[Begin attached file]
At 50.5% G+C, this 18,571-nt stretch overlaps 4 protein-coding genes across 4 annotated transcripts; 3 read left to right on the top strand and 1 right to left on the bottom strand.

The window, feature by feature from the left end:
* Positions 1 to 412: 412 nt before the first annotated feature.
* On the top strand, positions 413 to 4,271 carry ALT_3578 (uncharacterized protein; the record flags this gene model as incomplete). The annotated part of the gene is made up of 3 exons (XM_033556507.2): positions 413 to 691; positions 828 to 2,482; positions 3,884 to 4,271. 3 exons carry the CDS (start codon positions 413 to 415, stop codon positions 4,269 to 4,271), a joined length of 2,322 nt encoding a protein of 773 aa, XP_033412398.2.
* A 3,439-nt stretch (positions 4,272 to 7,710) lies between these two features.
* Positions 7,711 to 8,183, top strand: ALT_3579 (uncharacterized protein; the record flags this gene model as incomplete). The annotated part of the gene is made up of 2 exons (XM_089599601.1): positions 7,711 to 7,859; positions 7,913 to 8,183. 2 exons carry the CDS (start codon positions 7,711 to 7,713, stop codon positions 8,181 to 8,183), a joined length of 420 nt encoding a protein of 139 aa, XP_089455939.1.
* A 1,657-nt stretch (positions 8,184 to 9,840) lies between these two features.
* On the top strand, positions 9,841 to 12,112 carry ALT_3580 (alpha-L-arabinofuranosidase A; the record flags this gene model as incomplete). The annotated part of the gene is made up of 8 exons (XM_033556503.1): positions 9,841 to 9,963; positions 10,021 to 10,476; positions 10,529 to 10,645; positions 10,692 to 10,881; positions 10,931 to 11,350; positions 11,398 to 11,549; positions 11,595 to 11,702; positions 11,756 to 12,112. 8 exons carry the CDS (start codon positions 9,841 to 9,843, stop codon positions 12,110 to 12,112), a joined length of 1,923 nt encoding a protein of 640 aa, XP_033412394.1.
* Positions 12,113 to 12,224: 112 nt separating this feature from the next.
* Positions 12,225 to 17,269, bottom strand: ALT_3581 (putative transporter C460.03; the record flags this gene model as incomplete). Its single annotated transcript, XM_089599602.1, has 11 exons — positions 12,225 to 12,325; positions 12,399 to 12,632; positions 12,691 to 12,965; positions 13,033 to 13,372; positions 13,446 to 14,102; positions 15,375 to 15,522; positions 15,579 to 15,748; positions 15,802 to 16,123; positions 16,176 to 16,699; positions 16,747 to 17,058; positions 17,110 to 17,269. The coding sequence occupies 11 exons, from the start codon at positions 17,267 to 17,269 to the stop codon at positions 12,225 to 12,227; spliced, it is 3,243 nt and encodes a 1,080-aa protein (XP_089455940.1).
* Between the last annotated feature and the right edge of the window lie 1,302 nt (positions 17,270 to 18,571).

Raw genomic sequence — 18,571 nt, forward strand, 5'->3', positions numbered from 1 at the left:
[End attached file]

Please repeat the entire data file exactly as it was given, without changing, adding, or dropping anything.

At 50.5% G+C, this 18,571-nt stretch overlaps 4 protein-coding genes across 4 annotated transcripts; 3 read left to right on the top strand and 1 right to left on the bottom strand.

The window, feature by feature from the left end:
* Positions 1 to 412: 412 nt before the first annotated feature.
* On the top strand, positions 413 to 4,271 carry ALT_3578 (uncharacterized protein; the record flags this gene model as incomplete). The annotated part of the gene is made up of 3 exons (XM_033556507.2): positions 413 to 691; positions 828 to 2,482; positions 3,884 to 4,271. 3 exons carry the CDS (start codon positions 413 to 415, stop codon positions 4,269 to 4,271), a joined length of 2,322 nt encoding a protein of 773 aa, XP_033412398.2.
* A 3,439-nt stretch (positions 4,272 to 7,710) lies between these two features.
* Positions 7,711 to 8,183, top strand: ALT_3579 (uncharacterized protein; the record flags this gene model as incomplete). The annotated part of the gene is made up of 2 exons (XM_089599601.1): positions 7,711 to 7,859; positions 7,913 to 8,183. 2 exons carry the CDS (start codon positions 7,711 to 7,713, stop codon positions 8,181 to 8,183), a joined length of 420 nt encoding a protein of 139 aa, XP_089455939.1.
* A 1,657-nt stretch (positions 8,184 to 9,840) lies between these two features.
* On the top strand, positions 9,841 to 12,112 carry ALT_3580 (alpha-L-arabinofuranosidase A; the record flags this gene model as incomplete). The annotated part of the gene is made up of 8 exons (XM_033556503.1): positions 9,841 to 9,963; positions 10,021 to 10,476; positions 10,529 to 10,645; positions 10,692 to 10,881; positions 10,931 to 11,350; positions 11,398 to 11,549; positions 11,595 to 11,702; positions 11,756 to 12,112. 8 exons carry the CDS (start codon positions 9,841 to 9,843, stop codon positions 12,110 to 12,112), a joined length of 1,923 nt encoding a protein of 640 aa, XP_033412394.1.
* Positions 12,113 to 12,224: 112 nt separating this feature from the next.
* Positions 12,225 to 17,269, bottom strand: ALT_3581 (putative transporter C460.03; the record flags this gene model as incomplete). Its single annotated transcript, XM_089599602.1, has 11 exons — positions 12,225 to 12,325; positions 12,399 to 12,632; positions 12,691 to 12,965; positions 13,033 to 13,372; positions 13,446 to 14,102; positions 15,375 to 15,522; positions 15,579 to 15,748; positions 15,802 to 16,123; positions 16,176 to 16,699; positions 16,747 to 17,058; positions 17,110 to 17,269. The coding sequence occupies 11 exons, from the start codon at positions 17,267 to 17,269 to the stop codon at positions 12,225 to 12,227; spliced, it is 3,243 nt and encodes a 1,080-aa protein (XP_089455940.1).
* Between the last annotated feature and the right edge of the window lie 1,302 nt (positions 17,270 to 18,571).

Raw genomic sequence — 18,571 nt, forward strand, 5'->3', positions numbered from 1 at the left: